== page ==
This month’s steamy read (ha, I’m so funny… or sad) was "Hungry Monkey" by Matthew Amster-Burton. The story is a hilariously cute and comical tale of what my father and I like to call a "Daddy's Little Princess" (can you guess what I am?!?) and her dad on a culinary adventure to feed a toddler "real" food. Amster-Burton and little Iris explore everything from Sushi to Pad Thai... oh, and plain cheese pizza! Yes, in the end we find out that no matter what eccentricities and spices you introduce to a child in their younger years, they will always gravitate back to the repulsive basics.

I thought it would be nice to make a recipe from each book that we read, plus I have been looking for a killer Pad Thai lately and with a couple of tweaks to suit my tastes I think I found it.

Oh, also because I don’t have a child, I decided to comment on my cats eating habits.

(Coco also likes cooking from my A la Di Stasio Cookbook...)

Question 1
Food obviously plays a huge role in the Amster-Burton household. What role does food have in your household? Do you feel that kids need to know "where food comes from" and participate in food preparation, or is it enough just to make sure they're eating reasonably healthy foods?

Well since the only child that I have is my cat I will elaborate on her. My cat is getting fat. She can lie on her back with her legs in the air... buutttt the food that I feed her has gotten rid of her gingivitis (yeah, who knew). It's very expensive food and I would put her on a diet but trust me, a cat without food at 3am is probably just as bad as a screaming child. Once I put her on a diet and now she has anxiety attacks every time her bowl is half empty. I have thought long and hard about her food but seriously, she doesn’t care where it comes from, just as long as it’s there. She does like dolphin safe tuna though.

Question 2
Not every family can spend the time and money the author does to introduce his daughter to so many foods. What can working parents or parents with less means do to bring cooking and diverse foods into their children's lives? Or do you feel this is even important?

Really, I only have a cat, and I would do anything for her. Unfortunately when we change her food it doesn’t go well. That all I have to say on the subject.

Question 3
Both the author and myself had some pre-conceived notions about picky eaters. Did the book change any views you may have had, or (for those of you who are parents) reinforce what you already knew to be true from experience?)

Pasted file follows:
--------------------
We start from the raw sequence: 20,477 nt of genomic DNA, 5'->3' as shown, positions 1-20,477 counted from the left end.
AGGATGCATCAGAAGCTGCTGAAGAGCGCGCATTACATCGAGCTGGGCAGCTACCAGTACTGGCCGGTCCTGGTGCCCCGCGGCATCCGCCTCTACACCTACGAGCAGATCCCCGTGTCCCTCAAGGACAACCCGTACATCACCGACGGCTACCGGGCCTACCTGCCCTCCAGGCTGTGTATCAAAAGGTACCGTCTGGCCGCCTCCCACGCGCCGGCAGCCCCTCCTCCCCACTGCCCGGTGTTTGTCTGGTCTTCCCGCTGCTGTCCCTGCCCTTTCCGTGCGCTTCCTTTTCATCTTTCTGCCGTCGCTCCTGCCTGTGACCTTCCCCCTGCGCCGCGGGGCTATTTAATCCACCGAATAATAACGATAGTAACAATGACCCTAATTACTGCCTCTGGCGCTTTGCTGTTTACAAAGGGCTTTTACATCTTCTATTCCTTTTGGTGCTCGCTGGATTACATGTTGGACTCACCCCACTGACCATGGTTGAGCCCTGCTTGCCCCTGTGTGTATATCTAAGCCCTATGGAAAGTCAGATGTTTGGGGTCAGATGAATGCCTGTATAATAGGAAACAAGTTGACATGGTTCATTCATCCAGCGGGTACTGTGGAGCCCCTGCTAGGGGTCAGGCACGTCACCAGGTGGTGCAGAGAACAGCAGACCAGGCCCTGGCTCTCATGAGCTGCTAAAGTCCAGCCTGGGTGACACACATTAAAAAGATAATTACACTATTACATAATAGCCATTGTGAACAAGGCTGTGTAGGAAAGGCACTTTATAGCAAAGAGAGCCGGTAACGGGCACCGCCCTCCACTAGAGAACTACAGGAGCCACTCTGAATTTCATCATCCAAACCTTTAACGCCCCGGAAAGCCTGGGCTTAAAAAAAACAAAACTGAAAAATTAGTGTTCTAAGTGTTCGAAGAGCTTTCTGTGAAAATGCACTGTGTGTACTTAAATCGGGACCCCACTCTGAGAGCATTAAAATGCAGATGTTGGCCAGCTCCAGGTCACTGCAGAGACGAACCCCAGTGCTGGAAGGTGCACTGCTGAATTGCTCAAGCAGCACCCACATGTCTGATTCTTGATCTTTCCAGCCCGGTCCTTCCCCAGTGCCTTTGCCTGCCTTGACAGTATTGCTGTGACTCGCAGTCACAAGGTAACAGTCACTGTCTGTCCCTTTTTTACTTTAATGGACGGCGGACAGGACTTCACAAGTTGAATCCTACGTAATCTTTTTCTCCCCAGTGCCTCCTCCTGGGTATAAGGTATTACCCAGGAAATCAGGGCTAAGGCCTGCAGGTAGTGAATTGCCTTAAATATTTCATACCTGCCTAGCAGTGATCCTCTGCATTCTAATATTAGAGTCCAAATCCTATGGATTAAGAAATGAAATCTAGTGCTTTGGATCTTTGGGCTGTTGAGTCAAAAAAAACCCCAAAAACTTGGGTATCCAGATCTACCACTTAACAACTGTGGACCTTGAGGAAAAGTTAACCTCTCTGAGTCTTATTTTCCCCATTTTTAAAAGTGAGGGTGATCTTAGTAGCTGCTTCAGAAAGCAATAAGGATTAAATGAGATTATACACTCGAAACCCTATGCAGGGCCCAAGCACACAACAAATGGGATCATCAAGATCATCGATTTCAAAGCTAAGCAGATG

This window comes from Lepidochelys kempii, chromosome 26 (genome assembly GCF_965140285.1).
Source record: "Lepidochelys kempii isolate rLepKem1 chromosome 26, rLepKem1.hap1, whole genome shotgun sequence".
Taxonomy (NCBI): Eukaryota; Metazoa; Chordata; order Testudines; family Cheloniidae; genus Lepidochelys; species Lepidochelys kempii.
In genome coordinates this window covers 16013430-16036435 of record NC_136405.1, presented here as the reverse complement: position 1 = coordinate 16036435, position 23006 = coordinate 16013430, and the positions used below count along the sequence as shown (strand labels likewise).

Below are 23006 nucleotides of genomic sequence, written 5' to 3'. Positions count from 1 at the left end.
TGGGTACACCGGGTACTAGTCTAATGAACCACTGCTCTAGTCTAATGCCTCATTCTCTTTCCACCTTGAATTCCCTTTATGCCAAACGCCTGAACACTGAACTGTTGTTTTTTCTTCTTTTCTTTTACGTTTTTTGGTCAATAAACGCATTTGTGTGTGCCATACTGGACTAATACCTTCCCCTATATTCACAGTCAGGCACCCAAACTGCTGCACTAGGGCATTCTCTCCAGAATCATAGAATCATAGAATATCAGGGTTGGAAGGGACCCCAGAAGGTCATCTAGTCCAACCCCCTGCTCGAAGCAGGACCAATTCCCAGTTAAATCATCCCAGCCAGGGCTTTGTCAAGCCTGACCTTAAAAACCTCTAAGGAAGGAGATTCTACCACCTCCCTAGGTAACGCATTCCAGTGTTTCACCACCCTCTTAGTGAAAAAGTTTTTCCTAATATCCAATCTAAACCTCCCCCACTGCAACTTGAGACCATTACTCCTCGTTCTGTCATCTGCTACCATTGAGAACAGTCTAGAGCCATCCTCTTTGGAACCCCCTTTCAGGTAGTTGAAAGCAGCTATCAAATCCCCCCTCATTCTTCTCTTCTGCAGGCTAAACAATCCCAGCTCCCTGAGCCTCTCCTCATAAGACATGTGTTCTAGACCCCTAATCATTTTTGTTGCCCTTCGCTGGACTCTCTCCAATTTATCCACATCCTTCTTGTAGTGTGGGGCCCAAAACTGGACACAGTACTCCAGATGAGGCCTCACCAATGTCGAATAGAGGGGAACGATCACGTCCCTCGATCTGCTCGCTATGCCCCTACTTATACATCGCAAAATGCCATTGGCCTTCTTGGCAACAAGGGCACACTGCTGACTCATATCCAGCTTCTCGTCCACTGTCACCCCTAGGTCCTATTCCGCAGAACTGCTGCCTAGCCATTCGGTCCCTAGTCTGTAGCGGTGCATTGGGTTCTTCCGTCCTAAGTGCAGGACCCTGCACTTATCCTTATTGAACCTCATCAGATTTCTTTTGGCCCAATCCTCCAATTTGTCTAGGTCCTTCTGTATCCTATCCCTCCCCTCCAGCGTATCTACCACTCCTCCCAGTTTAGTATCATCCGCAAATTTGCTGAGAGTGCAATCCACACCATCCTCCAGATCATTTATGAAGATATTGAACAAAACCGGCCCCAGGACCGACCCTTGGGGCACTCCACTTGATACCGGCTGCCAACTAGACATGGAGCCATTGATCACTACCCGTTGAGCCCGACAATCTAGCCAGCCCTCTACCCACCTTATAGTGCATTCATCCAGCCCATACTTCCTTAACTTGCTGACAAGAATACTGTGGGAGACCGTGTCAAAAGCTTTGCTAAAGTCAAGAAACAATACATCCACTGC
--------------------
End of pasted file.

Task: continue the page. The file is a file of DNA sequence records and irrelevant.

I didn't think that one could accomplish what Matthew Amster-Burton has. I just figured that most tastes had to be acquired and no child would enjoy sushi in their first years of life. I guess I was wrong!

Question 4
The author confesses that he was, in fact, a very picky eater as a child, but turned out to be an avid food-lover. Most of you reading this are probably adventurous eaters; is this something that you came to on your own, or did your parents nudge you in that direction? Do you think being a "food lover" is innate or learned?

I think that being a food lover is learned, all I wanted to eat when I was a child was ketchup sandwiches and luke-warm milk, now look at me! My dad actually steered us away from vegetables because he didn’t like them. We would be alienated at the table if either my brother or I were caught with a piece of broccoli on our plates! Not that this bothered us, no veggies, great!! We did eat a ton of fruit growing up and now I love veggies as much as fresh cherries or any fruit out there.

Question 5
The author describes being forced to try sushi as a kid and almost throwing up, but trying it again in college and loving it. He credits this to the fact that the second time he tried it, he expected to like it. Do you agree? Can you think of a food that you probably liked because you expected to like it, or anything you didn't like in spite of thinking you would?

I remember the same thing happening to me with sushi. Everyone was eating it so I gulped it down the first time and the next day I wanted more. I think it was probably peer pressure! One thing that I didn’t expect to like was mussels. Once when my brother and I were younger we dared each other to eat a mussel at a local buffet. I did it and have loved them ever since, where as he didn’t and got into trouble for wasting food. Ha. Score one for the big sister!

Pad Thai
adapted from Hungry Monkey
this is the way I like it to make it

Pad Thai Sauce

1/4 cup concentrated tamarind paste, without seeds, sold in a plastic container
3/4 cup boiling water
1 tbsp. Sesame seed Oil
1/2 tbsp. peanut oil
2 tbsp. fish sauce
1 1/2 tbsp. rice vinegar
3 tbsp. sugar

Pad Thai
1/2 cup pad thai sauce
1 chicken breast chopped into 1 inch pieces
20 shrimp (optional)
1 cup Firm Tofu, cut into 1 inch squares
10 oz. Rice Noodles
2 eggs
2 tbsp. chopped cilantro
1 tbsp sesame seed oil
2 Handfuls of bean sprouts
1 tbsp green onions
1 lime quartered
4 tbsp. crushed peanuts

Pad Thai Sauce
Pour boiling water over the tamarind in a bowl mixing to get rid of large chunks of paste. Add all other ingredients to tamarind in a bowl and stir until the sugar is dissolved.

Pad Thai

Cook the noodles as directed on box, but make sure to cook till al dente. Heat the oil in a large pan or wok. Toss in chicken and tofu, cook for two minutes. Push everything off to the sides and in the middle crack the two eggs. Scramble the eggs vigorously, then continue sautéing everything until the chicken is cooked. Add the noodles, shrimp (if using) and sauce, sauté until all the liquid is soaked into the noodles. Place on plates and top with chopped green onions, bean sprouts, cilantro, crushed peanuts and a slice of lime.